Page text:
RogerBW's Blog

The Book of Souls, James Oswald 28 March 2015

2012 mystery, second in Oswald's Inspector McLean series. Twelve years ago Tony McLean caught the Christmas Killer, whose last victim was McLean's fiancée. Now that man's been killed in prison, but another young woman's corpse has just turned up, killed in the same way. A copycat? Or did McLean get the wrong man?

McLean dug his hands deep into the pockets of his heavy overcoat and huddled against the cold that seeped into his bones. Low clouds scudded across the sky, blanking out what little weak afternoon sun could hope to reach this far north. Dreich was the word. It matched his mood.

This is grim and gritty police procedural, set in post-devolution Edinburgh. If it's not grimy, it's rotting. If it's not rotting, it's packed full of preservatives. While this sometimes feels rather overblown, it most definitely extends to the protagonist, who's clearly suffering from major post-traumatic stress to the point that he's pushed everyone else away and is submerging himself in deliberate overwork. That's actually very well drawn: the narration is mostly from inside McLean's head, and the reader slowly sees that the things he considers perfectly normal might not be (like working every Christmas Day "to let the people with families have the time off", but also casually calling his team in when he's had a promising idea). As is usual for a police procedural, there are multiple cases going on at once, and while McLean's obviously going to solve the main one he's allowed to be wrong when dealing with others.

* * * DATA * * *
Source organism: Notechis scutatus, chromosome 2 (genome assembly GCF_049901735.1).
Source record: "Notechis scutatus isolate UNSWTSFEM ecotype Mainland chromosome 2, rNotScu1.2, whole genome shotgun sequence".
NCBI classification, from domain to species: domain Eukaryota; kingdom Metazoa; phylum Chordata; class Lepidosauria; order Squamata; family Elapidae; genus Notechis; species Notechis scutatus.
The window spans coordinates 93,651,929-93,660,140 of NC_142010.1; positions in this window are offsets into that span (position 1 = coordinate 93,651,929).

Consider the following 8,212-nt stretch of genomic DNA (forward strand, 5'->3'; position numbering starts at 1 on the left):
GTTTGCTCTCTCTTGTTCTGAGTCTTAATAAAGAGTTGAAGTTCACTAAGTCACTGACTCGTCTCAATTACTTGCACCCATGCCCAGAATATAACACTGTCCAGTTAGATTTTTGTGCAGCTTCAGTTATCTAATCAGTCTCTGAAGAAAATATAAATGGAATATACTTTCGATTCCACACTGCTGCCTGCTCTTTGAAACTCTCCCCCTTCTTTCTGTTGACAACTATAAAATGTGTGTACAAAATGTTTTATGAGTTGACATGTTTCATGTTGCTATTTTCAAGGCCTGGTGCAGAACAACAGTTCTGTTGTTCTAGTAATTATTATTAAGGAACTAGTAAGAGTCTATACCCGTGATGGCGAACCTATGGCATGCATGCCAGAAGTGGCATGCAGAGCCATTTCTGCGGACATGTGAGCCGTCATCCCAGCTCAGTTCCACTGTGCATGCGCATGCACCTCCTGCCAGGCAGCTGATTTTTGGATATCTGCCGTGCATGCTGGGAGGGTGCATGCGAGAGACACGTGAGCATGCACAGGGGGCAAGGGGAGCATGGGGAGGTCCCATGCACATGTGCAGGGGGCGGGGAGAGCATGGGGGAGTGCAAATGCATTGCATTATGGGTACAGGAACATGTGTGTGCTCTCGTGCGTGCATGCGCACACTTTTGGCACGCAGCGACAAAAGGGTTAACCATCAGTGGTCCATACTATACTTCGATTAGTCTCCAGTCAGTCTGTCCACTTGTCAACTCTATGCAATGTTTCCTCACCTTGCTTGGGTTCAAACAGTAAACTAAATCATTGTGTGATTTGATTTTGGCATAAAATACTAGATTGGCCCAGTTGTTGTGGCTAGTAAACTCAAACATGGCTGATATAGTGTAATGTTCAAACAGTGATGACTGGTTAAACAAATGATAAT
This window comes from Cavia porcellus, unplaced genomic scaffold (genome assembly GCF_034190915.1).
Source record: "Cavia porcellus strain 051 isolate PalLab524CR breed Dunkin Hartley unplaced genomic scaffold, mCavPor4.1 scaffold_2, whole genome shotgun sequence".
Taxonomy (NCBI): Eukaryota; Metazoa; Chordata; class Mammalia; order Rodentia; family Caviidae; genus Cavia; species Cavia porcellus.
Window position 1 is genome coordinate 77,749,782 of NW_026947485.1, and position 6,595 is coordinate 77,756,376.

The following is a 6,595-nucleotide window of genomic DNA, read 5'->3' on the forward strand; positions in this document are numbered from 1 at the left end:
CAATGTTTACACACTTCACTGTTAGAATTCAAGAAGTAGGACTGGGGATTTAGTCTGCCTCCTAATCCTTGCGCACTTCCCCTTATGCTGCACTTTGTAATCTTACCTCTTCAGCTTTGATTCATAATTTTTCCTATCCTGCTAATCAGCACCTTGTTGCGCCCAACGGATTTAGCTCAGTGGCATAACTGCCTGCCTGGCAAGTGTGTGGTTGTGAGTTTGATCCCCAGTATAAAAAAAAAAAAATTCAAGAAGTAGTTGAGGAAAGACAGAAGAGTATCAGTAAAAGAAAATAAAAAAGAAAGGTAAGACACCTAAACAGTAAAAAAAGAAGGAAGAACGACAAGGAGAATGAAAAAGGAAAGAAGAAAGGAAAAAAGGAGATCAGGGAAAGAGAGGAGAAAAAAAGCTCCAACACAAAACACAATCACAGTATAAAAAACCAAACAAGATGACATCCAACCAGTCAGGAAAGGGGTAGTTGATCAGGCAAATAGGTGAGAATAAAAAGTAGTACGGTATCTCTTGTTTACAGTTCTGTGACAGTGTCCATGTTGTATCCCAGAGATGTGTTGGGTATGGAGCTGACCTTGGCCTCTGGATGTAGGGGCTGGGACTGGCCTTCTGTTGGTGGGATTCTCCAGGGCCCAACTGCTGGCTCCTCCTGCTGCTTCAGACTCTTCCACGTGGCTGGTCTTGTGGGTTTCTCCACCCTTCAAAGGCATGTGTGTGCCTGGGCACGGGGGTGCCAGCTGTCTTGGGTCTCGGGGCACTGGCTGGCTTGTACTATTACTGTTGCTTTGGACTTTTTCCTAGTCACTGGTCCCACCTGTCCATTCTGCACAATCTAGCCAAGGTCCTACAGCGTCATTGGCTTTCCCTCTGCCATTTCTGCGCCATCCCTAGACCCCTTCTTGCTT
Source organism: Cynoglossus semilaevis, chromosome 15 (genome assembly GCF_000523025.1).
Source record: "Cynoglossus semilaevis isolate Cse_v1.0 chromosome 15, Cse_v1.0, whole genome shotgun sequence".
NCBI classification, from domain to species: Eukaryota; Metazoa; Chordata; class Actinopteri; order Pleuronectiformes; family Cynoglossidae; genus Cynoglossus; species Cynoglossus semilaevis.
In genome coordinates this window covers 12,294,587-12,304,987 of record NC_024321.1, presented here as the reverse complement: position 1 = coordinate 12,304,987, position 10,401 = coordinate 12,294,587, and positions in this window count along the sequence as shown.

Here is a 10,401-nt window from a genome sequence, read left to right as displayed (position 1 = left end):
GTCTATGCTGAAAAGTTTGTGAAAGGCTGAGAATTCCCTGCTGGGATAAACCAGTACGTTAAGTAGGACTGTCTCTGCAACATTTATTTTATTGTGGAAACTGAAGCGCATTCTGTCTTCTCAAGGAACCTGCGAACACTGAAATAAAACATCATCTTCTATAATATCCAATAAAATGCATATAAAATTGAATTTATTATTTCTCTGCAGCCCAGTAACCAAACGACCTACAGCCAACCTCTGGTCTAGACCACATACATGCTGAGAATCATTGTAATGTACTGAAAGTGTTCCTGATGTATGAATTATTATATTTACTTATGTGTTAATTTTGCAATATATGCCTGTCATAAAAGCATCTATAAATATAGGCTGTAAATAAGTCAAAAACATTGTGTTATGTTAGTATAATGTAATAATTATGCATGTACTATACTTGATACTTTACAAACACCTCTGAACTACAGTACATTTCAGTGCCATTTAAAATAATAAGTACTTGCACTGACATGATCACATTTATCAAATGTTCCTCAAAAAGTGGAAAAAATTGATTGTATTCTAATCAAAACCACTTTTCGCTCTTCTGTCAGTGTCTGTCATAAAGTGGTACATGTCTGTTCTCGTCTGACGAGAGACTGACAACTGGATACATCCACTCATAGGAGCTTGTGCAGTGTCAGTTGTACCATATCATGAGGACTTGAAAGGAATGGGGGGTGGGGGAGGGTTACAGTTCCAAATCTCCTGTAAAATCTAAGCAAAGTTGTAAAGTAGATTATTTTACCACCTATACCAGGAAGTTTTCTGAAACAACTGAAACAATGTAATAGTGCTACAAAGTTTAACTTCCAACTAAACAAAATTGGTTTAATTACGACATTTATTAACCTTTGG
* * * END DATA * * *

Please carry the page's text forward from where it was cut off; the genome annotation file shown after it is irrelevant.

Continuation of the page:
Knowing that this book is a series entry was a problem for me; if it had been a stand-alone, the most plausible suspect could well have been McLean himself, having the nervous breakdown that's obviously sneaking up on him. And in some ways that might have been a more satisfying resolution than the one we got, which I found rather heavily signposted.

The writing is generally good and atmospheric, but occasionally sloppy; Oswald can't be consistent in the matter of tenses even though he probably meant to use the changes to signal flashbacks, and there are various minor editing errors. He is a little prone to cliché: there's an angsty copper fighting with his bosses, a smarmy psychologist who's a useless profiler, an ambitious higher-up insulted to his face, a gangster with a softer side, and so on. Women throw themselves at McLean, but he doesn't notice. The good stuff seems to come through in spite of all this. There's a borderline supernatural element, but not enough to compromise the basic puzzle story; one would have to be extremely purist to object to its presence here.

I think one's enjoyment of the book depends on whether one can reach an accommodation with the writing style. Perhaps fortunately, one can test this without payment; several of Oswald's short stories are available at his web site. (The books were apparently self-published, but have now been acquired by Penguin.) One short story included at the end of this book is explicitly supernatural, but it's more about atmosphere than anything else anyway.

This was a choice for the YSDC Book Club. I haven't read the first McLean book, Natural Causes, but I may well do so now. Followed by The Hangman's Song.

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